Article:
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Alzheimer's Disease

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Alzheimer's Disease

Alzheimer's Disease

What is Alzheimer's Disease? The most common form of dementing illness,

Alzheimer's Disease (AD) is a progressive, degenerative disease that attacks the

brain, causing impaired memory, thinking and behavior. The person with AD may

experience confusion, personality and behavior changes, impaired judgment, and

difficulty finding words, finishing thoughts or following directions. It

eventually leaves its victims incapable of caring for themselves.

What happens to the brain in Alzheimer's Disease? In AD The nerve cells

in the part of the brain that controls memory, thinking, are damaged,

interrupting the passage of messages between cells. The cells develop

distinctive changes that are called neuritic plaques (clusters of degenerating

nerve cell ends) and neurofibrillary tangles (masses of twisted filaments which

accumulate in previously health nerve cells). The cortex (thinking center) of

the brain shrinks (atrophies), The spaces in the center of the brain become

enlarged, also reducing surface area in the brain.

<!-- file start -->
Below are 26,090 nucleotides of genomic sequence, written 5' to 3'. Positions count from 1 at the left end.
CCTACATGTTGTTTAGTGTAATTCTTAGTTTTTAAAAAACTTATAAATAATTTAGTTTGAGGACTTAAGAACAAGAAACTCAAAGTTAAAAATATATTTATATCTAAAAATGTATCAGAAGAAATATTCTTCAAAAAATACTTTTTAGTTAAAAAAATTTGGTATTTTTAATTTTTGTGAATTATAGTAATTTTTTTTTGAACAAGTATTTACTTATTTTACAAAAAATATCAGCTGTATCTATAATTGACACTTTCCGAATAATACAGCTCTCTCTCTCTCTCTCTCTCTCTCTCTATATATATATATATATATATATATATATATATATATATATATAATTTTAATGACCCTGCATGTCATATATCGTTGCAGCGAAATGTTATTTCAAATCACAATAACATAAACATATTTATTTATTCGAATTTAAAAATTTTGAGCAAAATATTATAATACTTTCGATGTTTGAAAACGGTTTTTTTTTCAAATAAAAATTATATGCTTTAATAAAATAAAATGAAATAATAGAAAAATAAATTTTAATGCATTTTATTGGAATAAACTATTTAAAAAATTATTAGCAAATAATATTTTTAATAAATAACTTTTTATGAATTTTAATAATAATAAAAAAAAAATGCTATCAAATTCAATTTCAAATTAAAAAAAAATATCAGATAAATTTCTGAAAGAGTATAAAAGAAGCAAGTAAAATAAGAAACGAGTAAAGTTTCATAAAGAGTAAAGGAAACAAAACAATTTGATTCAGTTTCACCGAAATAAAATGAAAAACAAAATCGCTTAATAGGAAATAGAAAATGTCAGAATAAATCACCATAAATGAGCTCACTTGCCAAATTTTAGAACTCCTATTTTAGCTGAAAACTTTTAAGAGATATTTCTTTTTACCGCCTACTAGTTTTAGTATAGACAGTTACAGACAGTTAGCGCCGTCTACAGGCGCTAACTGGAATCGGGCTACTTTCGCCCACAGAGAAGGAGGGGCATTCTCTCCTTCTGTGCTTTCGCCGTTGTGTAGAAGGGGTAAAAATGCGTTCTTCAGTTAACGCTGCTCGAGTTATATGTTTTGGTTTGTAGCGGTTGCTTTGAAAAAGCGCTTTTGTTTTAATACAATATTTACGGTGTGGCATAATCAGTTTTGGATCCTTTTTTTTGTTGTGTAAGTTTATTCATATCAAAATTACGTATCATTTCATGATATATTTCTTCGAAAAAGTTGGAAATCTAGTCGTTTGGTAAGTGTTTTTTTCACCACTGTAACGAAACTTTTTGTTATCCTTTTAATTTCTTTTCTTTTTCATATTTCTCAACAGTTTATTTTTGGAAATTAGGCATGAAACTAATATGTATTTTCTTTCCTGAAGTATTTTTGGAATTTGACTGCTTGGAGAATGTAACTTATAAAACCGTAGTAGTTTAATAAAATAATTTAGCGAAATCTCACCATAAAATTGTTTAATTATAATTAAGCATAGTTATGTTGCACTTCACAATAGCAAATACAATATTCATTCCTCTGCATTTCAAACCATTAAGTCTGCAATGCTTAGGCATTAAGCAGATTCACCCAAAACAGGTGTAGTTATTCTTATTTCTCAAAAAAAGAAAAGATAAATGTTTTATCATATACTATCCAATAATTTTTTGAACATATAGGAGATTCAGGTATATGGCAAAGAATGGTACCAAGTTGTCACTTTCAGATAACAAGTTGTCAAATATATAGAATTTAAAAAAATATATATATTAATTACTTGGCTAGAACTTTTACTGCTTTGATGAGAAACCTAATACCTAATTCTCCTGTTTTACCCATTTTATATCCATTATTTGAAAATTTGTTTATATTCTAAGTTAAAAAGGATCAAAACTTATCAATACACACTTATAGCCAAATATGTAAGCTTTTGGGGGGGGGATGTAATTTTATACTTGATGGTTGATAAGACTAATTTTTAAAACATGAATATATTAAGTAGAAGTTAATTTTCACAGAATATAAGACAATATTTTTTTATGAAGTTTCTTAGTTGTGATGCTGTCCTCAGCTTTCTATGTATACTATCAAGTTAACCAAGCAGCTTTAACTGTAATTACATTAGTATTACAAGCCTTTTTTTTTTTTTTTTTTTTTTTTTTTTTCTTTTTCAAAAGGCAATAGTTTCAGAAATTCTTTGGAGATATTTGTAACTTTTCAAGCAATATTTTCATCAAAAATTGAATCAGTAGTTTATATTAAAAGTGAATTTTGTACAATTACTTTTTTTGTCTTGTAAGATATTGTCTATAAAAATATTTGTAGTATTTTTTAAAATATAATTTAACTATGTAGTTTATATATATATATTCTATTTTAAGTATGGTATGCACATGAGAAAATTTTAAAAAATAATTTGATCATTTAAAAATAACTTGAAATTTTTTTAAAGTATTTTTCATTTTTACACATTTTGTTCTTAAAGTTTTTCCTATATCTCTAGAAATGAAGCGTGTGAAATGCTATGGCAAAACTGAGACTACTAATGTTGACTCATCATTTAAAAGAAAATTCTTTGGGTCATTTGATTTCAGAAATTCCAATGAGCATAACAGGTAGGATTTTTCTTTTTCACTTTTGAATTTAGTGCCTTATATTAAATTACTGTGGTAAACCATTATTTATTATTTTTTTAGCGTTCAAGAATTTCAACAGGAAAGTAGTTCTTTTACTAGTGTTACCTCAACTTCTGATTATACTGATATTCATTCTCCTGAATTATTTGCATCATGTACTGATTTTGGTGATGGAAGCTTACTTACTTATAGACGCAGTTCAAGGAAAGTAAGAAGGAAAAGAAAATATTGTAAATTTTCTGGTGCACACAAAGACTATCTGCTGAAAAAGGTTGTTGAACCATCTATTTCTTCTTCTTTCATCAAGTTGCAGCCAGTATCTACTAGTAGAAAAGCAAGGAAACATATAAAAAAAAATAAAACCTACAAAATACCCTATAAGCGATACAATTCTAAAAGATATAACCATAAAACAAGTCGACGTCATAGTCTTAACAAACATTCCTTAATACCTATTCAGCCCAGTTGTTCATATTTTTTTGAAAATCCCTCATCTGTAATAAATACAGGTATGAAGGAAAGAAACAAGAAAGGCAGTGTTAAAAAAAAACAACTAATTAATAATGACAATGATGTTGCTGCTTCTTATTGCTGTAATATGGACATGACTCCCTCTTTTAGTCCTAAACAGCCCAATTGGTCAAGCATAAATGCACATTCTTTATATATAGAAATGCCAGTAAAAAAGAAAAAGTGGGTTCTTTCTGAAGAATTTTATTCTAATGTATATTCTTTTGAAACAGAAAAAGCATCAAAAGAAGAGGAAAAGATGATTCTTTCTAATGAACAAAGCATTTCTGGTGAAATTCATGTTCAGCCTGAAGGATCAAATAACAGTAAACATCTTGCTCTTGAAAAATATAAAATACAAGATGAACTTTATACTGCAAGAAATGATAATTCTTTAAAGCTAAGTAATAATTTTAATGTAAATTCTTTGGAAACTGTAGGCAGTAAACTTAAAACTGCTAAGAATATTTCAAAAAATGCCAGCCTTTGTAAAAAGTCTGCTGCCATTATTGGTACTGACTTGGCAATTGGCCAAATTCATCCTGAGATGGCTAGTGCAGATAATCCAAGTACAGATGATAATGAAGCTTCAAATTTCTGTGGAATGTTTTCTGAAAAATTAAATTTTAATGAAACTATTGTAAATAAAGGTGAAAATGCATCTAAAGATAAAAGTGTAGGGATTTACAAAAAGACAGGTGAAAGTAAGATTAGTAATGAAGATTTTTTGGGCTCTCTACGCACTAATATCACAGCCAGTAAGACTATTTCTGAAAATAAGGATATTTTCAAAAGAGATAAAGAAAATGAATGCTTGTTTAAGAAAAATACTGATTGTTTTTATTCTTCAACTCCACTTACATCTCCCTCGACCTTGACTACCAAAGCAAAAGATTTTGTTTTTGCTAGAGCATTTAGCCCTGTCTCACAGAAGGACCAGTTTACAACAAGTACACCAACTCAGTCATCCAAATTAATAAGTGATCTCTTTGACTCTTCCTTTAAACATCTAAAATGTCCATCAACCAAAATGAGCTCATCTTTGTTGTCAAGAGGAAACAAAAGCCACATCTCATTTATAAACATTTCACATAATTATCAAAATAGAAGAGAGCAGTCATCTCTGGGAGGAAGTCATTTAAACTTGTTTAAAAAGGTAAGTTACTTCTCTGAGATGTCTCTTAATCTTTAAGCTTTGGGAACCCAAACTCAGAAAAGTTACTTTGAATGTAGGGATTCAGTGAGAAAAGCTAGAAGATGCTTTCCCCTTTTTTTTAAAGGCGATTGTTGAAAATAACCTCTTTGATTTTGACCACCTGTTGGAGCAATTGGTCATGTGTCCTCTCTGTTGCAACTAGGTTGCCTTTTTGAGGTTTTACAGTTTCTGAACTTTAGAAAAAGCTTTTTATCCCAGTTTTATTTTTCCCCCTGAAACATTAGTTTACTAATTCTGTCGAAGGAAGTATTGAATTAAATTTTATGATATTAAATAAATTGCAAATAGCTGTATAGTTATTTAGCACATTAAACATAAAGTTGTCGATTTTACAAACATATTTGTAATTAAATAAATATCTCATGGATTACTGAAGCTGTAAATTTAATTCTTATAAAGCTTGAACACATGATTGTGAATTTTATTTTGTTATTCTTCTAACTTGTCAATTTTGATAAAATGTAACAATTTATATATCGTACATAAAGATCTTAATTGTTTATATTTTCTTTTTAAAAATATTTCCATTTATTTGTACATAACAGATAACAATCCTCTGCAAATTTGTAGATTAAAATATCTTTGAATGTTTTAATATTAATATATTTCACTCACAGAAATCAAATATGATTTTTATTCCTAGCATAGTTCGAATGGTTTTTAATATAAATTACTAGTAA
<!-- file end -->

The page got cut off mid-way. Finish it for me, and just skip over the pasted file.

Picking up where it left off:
What are the symptoms of Alzheimer's Disease? Alzheimer's Disease is a

dementing illness which leads to loss of intellectual capacity. Symptoms usually

occur in older adults (although people in their 40s and 5Os may also be

affected) and include loss of language skills such as trouble finding words,

problems with abstract thinking, poor or decreased judgment, disorientation in

place and time, changes in mood or behavior and changes in personality. The

overall result is a noticeable decline in personal activities or work

performance.

Who is affected by Alzheimer's Disease? Alzheimer's Disease knows no

social or economic boundaries and affects men and women almost equally. The

disease strikes older persons more frequently, affecting approximately 10% of

Americans over age 65 and 47% of those over age 85.

Is Alzheimer's Disease hereditary? There is a slightly increased risk

that children, brothers, and sisters of patients with Alzheimer's Disease will

get it, but most cases are the only ones in a family. Some patients who develop

the disease in middle age (called early onset) have a "familial" type more than

one case in the family. It is important to note that AD can only be definitively

diagnosed after death through autopsy of brain tissue. Thirty percent of

autopsies turn up a different diagnosis. Families are encouraged to ask for an

autopsy as a contribution to learning more about the genetics of AD.

Are there treatments available for Alzheimer's Disease? Presently, there

is no definite cure or treatment for Alzheimer's Disease. Unfortunately, there

are many unscrupulous individuals who

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